Copyright Infringement – The “Activist” Defense?

Like many almost-40-year olds with a perpetual college-aged sense of humor, I enjoy Seth Rogen’s slacker/stoner humor.  When I found out that the stars of personal-favorite Pineapple Express were reuniting for The Interview, I was excited to go see it (or at least wait until it hit my local Redbox).  However, as we all know, North Korea (allegedly) hacked into Sony’s servers and released embarrassing and confidential documents, thus setting off an international debacle worthy of, well, another Rogen/Franco movie.  Depending on whom you believe, the hackers’ warnings initially caused Sony to drop the film’s release, only to have the President of the United States dictator-shame Sony into eventually allowing the movie to be release both on theater screens and via streaming services such as YouTube and Google Play.   The sequel has literally written itself.

Once the movie was available through my Roku, my wife and I rented it on December 27, 2014.  We didn’t care if the movie was good or not, we rented it as a statement.  It was our Amurrican duty.  Fortunately, we enjoyed the movie, and it was worth the 6 bucks to be able to tell our kids and grandkids that “we were there” and even took a picture:

Interview-pause

Many others must have liked it (or at least bought into the civic-dutiness of it) as well, because by the end of December, the movie had reportedly brought in $15 million dollars from streaming alone.  That has prompted interesting case studies on how the (alleged) North Korean hack may have changed movie distribution forever.  See: http://www.newyorker.com/business/currency/interview-film-industry-case-study.

So that brings me to the point of this post.  I am being facetious regarding the movie’s value as a real statement on North Korea and dictators in general.  This is not a Michael Moore documentary.   It’s not Morgan Spurlock.  This isn’t going to be shown (or read) in classrooms like To Kill a Mockingbird.  It’s a Seth Rogen stoner flick cut from the Trey Parker/Matt Stone Team America:World Police cloth.  Does it have some message about a free press and the con of a dictatorship?  Yes.

But is it worthy of making 100,000 copies on DVD and USB drives to airdrop into North Korea?   No.  Yet that is what the Human Rights Foundation proposes to do.  This group has apparently been doing this for years with other literature and movies, including the aforementioned Team America, Titanic and Braveheart.  See: https://www.indiegogo.com/projects/hack-them-back.

It is not clear from that group’s webpage if the money is used to legally purchase the movies that are dropped (along with DVD players) into North Korea, but the AP article states that the group, which is based in the U.S., is putting The Interview on DVD and USB flash drives with Korean subtitles.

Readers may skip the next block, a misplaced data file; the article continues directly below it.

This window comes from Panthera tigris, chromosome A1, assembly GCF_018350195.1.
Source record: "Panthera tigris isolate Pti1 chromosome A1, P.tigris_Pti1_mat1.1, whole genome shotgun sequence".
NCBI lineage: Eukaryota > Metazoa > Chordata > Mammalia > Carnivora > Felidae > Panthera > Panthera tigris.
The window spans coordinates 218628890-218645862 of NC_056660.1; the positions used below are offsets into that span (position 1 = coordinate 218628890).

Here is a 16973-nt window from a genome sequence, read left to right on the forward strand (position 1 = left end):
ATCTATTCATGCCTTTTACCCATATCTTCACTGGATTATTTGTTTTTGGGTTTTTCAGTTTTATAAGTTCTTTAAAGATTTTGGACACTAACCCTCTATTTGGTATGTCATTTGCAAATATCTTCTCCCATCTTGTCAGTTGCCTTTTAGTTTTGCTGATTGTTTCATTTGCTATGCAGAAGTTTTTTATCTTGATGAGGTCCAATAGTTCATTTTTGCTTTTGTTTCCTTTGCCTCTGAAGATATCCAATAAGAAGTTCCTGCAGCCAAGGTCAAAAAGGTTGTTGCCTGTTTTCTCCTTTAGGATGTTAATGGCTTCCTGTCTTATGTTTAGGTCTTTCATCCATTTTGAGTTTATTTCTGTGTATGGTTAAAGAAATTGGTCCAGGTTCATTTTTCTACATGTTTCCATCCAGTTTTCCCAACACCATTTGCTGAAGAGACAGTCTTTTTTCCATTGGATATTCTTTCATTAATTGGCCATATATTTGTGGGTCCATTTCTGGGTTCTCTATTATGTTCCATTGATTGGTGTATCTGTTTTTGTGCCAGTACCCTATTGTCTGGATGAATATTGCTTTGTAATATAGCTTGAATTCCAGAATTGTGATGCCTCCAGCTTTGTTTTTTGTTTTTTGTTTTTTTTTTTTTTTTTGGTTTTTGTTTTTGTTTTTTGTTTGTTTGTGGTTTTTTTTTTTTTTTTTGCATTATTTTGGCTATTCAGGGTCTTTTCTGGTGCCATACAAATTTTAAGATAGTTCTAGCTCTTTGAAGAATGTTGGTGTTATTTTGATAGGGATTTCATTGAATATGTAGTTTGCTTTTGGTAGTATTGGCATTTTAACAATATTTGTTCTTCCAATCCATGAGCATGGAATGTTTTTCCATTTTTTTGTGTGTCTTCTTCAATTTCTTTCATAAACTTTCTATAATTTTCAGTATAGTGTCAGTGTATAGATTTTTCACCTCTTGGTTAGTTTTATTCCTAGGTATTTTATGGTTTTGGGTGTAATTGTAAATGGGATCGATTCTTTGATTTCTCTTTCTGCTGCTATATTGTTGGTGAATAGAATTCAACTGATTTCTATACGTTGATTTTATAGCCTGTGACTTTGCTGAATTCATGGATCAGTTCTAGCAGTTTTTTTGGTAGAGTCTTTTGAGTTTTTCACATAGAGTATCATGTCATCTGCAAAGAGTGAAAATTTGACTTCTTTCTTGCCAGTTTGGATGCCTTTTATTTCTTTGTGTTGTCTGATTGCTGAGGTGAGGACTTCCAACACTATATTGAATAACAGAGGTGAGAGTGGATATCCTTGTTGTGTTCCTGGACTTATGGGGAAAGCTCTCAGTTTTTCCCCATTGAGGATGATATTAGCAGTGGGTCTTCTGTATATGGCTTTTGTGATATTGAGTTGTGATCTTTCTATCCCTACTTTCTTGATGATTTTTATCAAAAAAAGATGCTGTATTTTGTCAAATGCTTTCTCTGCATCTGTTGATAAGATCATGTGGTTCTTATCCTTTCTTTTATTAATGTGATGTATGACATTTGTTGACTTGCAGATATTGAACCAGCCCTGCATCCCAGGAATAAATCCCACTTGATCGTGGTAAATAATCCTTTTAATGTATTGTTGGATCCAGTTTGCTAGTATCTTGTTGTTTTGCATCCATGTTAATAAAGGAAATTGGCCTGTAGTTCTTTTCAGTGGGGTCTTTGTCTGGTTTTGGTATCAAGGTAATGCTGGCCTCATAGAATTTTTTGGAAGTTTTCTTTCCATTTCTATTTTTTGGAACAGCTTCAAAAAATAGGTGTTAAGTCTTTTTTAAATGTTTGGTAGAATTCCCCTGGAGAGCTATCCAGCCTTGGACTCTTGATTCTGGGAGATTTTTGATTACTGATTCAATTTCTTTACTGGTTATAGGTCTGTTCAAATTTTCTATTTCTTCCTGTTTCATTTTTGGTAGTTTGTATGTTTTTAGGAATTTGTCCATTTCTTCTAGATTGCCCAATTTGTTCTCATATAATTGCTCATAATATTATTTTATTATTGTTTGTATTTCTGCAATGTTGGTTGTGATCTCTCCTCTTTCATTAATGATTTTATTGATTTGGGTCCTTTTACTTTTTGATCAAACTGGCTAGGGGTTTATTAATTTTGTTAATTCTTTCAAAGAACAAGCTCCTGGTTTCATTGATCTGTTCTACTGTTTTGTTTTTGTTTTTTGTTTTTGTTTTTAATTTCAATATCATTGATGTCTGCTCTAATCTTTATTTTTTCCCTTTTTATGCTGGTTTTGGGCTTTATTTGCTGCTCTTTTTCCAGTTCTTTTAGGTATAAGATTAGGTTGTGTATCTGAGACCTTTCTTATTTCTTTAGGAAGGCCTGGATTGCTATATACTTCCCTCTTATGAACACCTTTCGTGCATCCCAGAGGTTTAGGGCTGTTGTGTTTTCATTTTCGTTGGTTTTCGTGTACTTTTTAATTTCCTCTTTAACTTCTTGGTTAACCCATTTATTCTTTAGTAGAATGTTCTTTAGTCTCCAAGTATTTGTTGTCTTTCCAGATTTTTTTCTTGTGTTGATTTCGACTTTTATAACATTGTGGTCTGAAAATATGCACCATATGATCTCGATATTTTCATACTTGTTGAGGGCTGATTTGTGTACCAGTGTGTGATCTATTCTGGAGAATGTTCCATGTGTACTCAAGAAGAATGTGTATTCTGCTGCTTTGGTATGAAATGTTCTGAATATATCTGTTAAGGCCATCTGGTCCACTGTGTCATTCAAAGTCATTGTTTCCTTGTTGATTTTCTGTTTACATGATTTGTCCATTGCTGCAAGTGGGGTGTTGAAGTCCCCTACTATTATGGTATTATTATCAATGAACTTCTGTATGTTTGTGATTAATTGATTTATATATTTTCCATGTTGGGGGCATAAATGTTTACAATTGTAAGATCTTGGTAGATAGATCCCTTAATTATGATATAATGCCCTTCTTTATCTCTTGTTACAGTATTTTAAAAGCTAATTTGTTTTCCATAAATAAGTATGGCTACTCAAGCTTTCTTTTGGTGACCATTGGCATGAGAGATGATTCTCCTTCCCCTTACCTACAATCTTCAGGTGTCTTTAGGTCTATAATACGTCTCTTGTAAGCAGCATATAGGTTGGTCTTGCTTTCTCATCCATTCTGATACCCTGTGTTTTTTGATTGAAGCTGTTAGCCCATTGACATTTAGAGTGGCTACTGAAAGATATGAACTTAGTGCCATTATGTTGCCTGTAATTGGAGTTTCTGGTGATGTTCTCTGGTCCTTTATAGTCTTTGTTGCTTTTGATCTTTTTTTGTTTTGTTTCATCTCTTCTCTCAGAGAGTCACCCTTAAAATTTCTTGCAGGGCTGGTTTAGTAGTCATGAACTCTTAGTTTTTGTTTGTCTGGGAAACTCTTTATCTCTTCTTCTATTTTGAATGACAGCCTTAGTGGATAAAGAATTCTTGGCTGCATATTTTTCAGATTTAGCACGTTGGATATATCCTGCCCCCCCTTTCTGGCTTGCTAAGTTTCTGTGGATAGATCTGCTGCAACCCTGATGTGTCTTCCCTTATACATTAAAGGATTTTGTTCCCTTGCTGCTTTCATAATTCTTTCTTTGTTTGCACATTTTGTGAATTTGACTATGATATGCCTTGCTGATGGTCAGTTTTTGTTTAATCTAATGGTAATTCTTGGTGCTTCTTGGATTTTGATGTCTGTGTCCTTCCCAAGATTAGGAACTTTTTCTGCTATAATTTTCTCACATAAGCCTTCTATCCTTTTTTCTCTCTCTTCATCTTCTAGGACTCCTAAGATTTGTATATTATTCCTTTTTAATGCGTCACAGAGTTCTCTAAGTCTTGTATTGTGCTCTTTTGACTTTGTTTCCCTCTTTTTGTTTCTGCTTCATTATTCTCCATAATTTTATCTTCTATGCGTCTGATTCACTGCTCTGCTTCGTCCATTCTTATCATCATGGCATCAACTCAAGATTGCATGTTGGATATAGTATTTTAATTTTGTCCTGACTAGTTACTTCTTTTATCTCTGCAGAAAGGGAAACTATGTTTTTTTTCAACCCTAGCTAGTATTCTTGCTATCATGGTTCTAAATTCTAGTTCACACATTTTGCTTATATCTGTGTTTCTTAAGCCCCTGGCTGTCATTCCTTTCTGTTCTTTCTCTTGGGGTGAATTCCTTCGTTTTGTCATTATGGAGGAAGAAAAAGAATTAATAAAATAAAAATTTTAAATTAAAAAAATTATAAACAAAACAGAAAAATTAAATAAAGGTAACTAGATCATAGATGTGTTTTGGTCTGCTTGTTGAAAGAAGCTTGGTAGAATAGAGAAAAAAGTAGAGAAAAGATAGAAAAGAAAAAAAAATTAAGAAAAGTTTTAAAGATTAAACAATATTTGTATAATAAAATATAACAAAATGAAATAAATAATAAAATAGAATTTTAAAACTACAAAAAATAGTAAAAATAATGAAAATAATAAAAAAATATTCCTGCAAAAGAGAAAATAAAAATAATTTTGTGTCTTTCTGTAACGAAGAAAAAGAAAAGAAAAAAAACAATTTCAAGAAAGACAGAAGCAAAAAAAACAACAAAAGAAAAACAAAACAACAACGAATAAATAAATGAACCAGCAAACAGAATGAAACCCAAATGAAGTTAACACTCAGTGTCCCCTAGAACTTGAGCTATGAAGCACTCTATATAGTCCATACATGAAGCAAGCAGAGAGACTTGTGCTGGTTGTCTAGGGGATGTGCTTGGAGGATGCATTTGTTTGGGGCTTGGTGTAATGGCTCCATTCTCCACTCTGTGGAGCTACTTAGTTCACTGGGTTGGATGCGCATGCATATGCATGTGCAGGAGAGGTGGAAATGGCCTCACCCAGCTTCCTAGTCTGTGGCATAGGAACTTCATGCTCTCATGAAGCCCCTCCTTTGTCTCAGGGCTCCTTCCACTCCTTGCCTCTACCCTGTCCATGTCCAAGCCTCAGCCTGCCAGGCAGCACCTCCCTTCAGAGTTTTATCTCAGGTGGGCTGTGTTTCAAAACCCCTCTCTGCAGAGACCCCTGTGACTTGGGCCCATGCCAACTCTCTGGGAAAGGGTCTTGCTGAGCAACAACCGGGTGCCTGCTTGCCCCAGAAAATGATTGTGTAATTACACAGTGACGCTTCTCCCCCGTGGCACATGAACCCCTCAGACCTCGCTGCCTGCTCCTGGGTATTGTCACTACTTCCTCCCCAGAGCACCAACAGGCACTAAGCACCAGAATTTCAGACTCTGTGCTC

Here’s where the law-stuff comes in:  Human Rights Foundation is therefore making a derivative work of The Interview.  Unless Sony has authorized these 100,000 copies, they are likely infringing derivative works.  There is no “activist” or “humanitarian” defense, and while there could be some stretched fair use arguments, this just seems like basic copyright infringement.  Of course, every plaintiff must pick his/her/its battles.  While Sony would be foolish to publicly denounce this seemingly well-intended act, I would not be surprised if Human Rights Foundation is contacted before the Great Balloon Release gets underway.

But even if it were not copyright infringement, would the average isolated North Korean who is hit on the head with a descending DVD player and copy of The Interview really understand the context of Seth Rogen smuggling poison in his anus to eventually try and kill Kim Jong Un? Would they understand James Franco’s mild Stockholm Syndrome/he-really-gets-me bro-fest with the Supreme Leader?  I don’t know.  Perhaps if the movies contain some back-story and context, then movies like Team America and The Interview could serve some nation-(un)building purpose, and that sort of context and additional material could be just the thing to bolster a fair use argument.  However, on the surface, it appears that the Human Rights Foundation’s plan is just setting itself up for a giant copyright infringement case given its U.S. presence and stated intent to make 100,000 copies.  Should Sony be entitled to statutory damages, willful copyright infringement can subject the liable defendant to up to $150,000.  This is a per-work award, so we are not talking about 100,000 x $150,000, but it’s still a decent amount.  (Sony could also elect actual damages instead of statutory damages, but if Human Rights Foundation is only distributing the copies overseas into North Korea, I imagine that actual damages will be virtually $0.)

Ultimately, the Sony hack, the unorthodox release, and the subsequent dialog that has come about have given The Interview more stature than it would have otherwise achieved had it been simply released as any other Christmas-day film, and I look forward to seeing the ongoing ripple effects.

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